13th November, 2021
Libya has overtaken Nigeria as Africa’s top oil producer, according to a new report by the Organisation of the Petroleum Exporting Countries (OPEC).
According to the data submitted by Nigeria to OPEC, Nigeria’s oil output fell to about 1.23 million barrels per day in October from about 1.25 million bpd in the previous month.
Libya’s oil production rose to 1.24 million bpd in October from 1.16 million bpd in September.
But according to OPEC secondary sources, Nigeria still pumps more oil than Libya.
The secondary sources estimate Nigeria’s production in October at 1.35 million barrels per day, a decline of 45,000 bpd from about 1.40 million bpd in September.
Libya’s output was put at 1.164million barrels a day, higher than the 1.149 million barrels a day in September.
Nigeria, whose oil minister is President Buhari, recorded the second biggest drop in output in October among its peers in OPEC, after Iraq.
The country’s production fell the most in the month, according to secondary sources.
The 13-member oil cartel said its total crude production averaged 27.45 million bpd in October, higher by 220,000 bpd month-on-month, according to secondary sources.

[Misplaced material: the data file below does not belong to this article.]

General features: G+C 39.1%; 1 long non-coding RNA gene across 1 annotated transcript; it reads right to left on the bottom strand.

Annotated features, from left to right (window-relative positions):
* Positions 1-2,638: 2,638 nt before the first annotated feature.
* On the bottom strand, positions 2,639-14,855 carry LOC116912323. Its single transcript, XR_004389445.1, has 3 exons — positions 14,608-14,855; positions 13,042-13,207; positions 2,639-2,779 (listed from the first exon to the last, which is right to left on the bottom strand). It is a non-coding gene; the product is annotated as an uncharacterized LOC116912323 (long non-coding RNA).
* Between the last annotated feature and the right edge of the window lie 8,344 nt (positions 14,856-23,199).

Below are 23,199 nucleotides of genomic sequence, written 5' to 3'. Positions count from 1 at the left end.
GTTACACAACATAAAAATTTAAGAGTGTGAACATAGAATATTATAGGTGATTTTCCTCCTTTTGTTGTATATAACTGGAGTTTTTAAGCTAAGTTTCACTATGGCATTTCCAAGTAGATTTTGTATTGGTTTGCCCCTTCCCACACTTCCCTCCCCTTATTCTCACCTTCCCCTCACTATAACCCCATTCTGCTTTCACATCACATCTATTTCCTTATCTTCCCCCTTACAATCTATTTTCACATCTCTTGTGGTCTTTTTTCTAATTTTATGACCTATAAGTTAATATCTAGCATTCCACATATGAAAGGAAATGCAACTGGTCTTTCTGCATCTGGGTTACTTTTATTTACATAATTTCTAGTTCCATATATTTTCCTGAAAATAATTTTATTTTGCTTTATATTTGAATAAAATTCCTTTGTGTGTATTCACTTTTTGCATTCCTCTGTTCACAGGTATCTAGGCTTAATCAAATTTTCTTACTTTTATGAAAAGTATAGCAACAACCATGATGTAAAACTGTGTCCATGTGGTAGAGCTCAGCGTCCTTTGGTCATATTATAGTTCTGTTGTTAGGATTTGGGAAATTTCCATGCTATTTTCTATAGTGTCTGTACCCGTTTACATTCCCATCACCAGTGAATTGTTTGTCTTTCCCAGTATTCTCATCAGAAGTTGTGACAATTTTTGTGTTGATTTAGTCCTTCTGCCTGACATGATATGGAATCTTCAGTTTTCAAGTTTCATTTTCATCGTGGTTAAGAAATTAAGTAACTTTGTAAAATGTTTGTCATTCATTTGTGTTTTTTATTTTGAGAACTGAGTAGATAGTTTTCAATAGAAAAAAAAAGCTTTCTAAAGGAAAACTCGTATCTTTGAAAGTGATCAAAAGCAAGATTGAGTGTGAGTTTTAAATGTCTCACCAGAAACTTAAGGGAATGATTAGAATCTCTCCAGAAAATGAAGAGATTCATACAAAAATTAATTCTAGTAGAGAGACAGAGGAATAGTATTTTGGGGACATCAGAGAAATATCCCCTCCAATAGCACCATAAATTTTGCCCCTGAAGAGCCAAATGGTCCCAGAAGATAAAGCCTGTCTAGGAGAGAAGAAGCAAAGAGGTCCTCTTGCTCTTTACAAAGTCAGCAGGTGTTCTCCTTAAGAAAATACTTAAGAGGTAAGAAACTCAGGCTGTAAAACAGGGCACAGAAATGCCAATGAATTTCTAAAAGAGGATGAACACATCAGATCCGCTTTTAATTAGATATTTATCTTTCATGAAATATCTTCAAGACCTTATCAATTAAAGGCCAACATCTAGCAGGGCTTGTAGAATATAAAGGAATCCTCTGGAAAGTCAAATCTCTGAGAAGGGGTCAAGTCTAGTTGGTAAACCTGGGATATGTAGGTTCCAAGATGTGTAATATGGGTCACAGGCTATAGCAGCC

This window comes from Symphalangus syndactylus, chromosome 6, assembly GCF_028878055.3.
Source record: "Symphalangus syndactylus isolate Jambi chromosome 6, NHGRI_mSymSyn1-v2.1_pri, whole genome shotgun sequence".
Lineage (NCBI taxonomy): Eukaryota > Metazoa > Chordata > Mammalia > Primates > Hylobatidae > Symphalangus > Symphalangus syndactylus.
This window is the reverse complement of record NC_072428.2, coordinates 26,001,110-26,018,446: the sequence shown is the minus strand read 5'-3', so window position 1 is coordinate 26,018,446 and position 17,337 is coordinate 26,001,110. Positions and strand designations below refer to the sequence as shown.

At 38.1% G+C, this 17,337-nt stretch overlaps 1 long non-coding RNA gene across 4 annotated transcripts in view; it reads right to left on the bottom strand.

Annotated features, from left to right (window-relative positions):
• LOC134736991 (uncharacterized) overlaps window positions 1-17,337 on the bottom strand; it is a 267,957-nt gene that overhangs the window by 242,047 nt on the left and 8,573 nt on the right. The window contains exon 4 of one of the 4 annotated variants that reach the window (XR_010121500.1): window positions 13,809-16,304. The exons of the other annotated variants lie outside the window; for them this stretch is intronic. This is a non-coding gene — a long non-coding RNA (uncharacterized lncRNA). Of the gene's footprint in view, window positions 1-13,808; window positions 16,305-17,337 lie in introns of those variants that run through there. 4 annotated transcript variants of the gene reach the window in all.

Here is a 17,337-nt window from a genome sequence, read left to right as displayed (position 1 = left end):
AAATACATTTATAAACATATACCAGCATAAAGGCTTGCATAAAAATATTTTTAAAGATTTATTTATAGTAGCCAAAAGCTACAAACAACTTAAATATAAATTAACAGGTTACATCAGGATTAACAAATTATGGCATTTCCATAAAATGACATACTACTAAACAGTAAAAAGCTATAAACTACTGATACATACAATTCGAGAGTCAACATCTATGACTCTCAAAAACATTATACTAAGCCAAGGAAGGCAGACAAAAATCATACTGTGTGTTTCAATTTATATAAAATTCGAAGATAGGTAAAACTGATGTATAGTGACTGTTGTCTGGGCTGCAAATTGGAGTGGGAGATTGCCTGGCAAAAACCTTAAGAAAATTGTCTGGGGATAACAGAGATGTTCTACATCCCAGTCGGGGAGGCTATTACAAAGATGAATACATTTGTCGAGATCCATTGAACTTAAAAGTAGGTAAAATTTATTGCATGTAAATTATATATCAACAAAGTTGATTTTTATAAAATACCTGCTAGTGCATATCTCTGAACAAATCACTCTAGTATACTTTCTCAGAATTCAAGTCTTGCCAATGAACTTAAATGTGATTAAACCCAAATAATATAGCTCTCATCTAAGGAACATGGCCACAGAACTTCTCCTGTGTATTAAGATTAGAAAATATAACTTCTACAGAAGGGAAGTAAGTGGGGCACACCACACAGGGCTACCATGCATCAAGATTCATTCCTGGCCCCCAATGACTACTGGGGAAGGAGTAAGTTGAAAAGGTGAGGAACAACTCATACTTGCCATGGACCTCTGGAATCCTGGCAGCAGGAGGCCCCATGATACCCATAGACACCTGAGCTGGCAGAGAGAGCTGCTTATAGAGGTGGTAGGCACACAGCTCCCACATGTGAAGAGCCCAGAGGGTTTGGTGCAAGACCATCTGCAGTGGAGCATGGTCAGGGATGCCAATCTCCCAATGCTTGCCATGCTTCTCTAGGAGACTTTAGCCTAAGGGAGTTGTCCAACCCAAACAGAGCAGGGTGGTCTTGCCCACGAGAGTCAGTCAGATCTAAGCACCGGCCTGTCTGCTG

“Crude oil output increased mainly in Saudi Arabia, Venezuela, the UAE, and Kuwait, while production in Nigeria, Gabon and Equatorial Guinea declined,” the sources said.
Saudi Arabia’s crude oil production rose to 9.759 million bpd, and the Kingdom was quite naturally the producer with the largest monthly increase.
Nigeria’s output was more than 200,000 bpd below its cap of 1.6 million bpd.
Nigeria has been struggling to reach its quota while frequent force majeure events have also contributed to the much lower production than allowed under the OPEC+ deal, reports oil.com.
At the end of October, Shell’s Nigerian unit declared force majeure on loadings of Bonny Light crude, following the shutdown of the Nembe Creek Trunk Line (NCTL) by the operator, Aiteo Exploration and Production Limited.
Elsewhere among African members, the combined crude production in Gabon and Equatorial Guinea fell by 30,000 bpd in October from September.
The OPEC members that raised their respective production last month included all three producers exempted from the OPEC+ cuts—Venezuela, Iran, and Libya.
Venezuela boosted its oil production by 57,000 bpd per secondary sources in the OPEC report. Iran and Libya saw smaller increases of 10,000 bpd and 15,000 bpd. Since production at those three is not part of the OPEC+ deal, the 217,000-bpd output increase of OPEC-13 becomes even smaller when restricted to the 10 members part of the OPEC+ pact.